How to choose fonts for your website – top 6 tips

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One of our most asked question is – how do I choose a typeface for my web design work? Unfortunately, there’s not a standard recipe for perfect typography, because it’s all about finding the right fit for the occasion. Rather than make text legible, we need to make it scrumptiously readable.

This is part 1 of our web typography series, we detail the perfect recipe for creating web typography from hierarchy to white space and tell you what happens when good typography goes bad. Don’t forget to also check out A beginner’s guide to using Google Fonts and Introduction to Icon Fonts.

Typography is like baking

Typography is a vital ingredient for any web page. The relationship between letters and words, sentences and titles are the flour that binds your cake, as well as the jam between layers. Whether in the comments of your newsfeed, the morning news or the mid-morning article there’s type in every morsel. Type has the power to affect the way we feel, and influence our understanding.

You know how easy it can be to mess up a recipe with one wrong ingredient? Unfortunately that principal also applies to typography.

The perfect recipe for web typography

There’s no single recipe for perfect typography (sorry). It’s about finding a dish fit for the occasion. Rather than make text legible, we need to make it scrumptiously readable. The following principals are important to consider and can help ensure that your typesetting hits the spot.

A combination of font size, weight, colour, position, and font selection can be used to achieve hierarchy. It’s the practice of providing focal points to make the text scannable.

It’s important to provide the right contrast between font colour and background. Keep in mind that too much contrast such as white agains a black can also be hard to read.

Letter spacing
Default letterspacing should be ok for standard text, however it’s recommended to add add 5–12% extra let­terspac­ing to the use of cap­i­tal letters together.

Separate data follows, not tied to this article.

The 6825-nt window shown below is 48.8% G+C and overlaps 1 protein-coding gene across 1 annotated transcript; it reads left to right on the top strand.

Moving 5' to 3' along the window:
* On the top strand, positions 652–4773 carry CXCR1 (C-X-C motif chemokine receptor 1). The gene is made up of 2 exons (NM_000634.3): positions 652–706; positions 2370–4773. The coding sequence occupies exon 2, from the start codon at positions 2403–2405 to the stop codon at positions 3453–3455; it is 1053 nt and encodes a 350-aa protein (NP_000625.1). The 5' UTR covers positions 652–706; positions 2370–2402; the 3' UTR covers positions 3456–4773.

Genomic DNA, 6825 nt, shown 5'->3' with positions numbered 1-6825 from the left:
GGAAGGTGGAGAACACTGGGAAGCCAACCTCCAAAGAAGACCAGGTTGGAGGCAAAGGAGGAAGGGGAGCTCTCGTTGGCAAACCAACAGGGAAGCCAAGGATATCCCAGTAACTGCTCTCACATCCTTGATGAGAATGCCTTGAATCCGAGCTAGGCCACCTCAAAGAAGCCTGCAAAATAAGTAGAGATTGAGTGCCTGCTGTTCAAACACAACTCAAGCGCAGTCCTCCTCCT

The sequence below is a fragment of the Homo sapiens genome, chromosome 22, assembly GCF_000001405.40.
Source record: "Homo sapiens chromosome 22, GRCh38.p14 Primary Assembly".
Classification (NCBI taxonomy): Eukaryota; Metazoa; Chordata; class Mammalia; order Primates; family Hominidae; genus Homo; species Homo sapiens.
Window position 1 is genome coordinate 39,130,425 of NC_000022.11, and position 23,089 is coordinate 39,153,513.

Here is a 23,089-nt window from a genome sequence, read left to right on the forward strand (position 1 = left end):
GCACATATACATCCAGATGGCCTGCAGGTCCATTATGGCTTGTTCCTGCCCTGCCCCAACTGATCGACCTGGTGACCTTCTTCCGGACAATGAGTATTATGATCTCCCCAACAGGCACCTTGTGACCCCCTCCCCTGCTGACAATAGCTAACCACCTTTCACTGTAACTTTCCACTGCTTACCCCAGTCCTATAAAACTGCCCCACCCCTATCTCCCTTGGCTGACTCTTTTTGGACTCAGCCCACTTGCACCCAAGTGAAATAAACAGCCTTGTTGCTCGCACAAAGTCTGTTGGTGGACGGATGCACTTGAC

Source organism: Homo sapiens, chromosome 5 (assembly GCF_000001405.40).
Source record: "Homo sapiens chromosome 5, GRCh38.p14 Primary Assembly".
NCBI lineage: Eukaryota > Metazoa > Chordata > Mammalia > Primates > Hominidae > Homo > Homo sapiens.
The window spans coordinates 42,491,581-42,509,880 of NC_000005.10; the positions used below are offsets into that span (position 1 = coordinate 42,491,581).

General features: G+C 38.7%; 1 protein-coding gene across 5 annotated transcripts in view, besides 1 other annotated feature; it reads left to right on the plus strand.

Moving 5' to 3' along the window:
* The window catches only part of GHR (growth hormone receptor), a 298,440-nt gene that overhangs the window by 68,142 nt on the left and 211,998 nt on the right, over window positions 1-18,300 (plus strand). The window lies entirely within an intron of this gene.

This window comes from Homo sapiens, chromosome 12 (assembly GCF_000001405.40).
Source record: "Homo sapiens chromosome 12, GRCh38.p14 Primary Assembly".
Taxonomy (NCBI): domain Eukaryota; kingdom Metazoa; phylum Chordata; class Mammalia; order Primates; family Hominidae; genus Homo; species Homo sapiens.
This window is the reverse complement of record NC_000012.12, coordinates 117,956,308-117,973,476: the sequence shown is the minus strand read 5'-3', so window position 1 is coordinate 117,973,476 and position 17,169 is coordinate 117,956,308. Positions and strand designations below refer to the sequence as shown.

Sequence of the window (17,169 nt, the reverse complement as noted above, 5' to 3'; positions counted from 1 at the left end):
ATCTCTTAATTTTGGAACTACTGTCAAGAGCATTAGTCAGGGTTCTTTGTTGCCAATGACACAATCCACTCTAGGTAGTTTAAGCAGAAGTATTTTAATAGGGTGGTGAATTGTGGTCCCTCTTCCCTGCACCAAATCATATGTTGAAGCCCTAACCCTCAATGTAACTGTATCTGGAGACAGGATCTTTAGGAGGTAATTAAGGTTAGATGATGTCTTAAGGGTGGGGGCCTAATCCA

Line Length
The goal in line-length is is for the reader’s eyes to esily flow from the end of one line to the beginning of the next. 65 characters is often considered ideal for a optimum reading experience.

Line Height
Line height is the space between individual lines of text, it applies to body text as well as headers. Line height that is too short will cause users to squint while reading. If it is too large, the text will seem like separate bodies instead of grouped together as one.

White space / Negative space
The space around the typography including margins and gutters plays an important role as it contributes to a balanced feeling page. It offsets large amounts of text and helps eye flow with ease.

When good typography goes bad…

  • Poorly set type can cause eyestrain and frustration to readers. An example of this is when the line length is too wide and causes a reader to loose their place on the following line.
  • If a reader is unable to easily scan an article they may abandon it. This increases bounce-rate which may lead to a negative impact on Google page rank.
  • Lack of hierarchy in a written document can prevent a reader from finding sought after information, reducing their likelihood of returning to the site.
  • Poor typesetting can make a web page look dated and may be seen as less credible.

How to keep your typography fresh

Stay fresh, stay new. Stay aware. There’s a multitude of blogs and resources to help you keep your type inline. Trends change over time and it’s important to check out what the competition is up to. Here’s a little something we prepared earlier:

Tutorials & resources:

Practical Typography
An indepth look at best pratices and praticle application for web typography.

Typecast & Typekit
These resources allow you to test and play with type before taking action. Typekit is even integrated with your Adobe Creative Cloud account to save time and make the job easier!

Google Material Design Specification 
Google has outlined some fantastic approach to type specification, and all matters design.

A list Apart – How we read
Look at the type, it’s just beautiful. The article is helpful too!

Smashing Magazine – Typographic Design Patterns And Current Practices (2013)
An in depth study of developments and trends in Web typography reveals interesting statistics, such as 84% of websites use the same fonts in the print and standard style sheets.

Visual examples and inspiration:

Type we Like
A beautiful showcase of Google font combinations and creative uses. Just click or hover to see the font in use.

I love typography & Friends of type
While primarily used in print design hand lettering can be an incredible source of inspiration for interesting and engaging title fonts in web design. This is a fantastic source of inspiration and might just inspire you to push your type a little further.

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  1. Shreshthi Verma

    Very well written and explained to the point, appreciation for the links provided. I would love to save this link for my future projects 🙂


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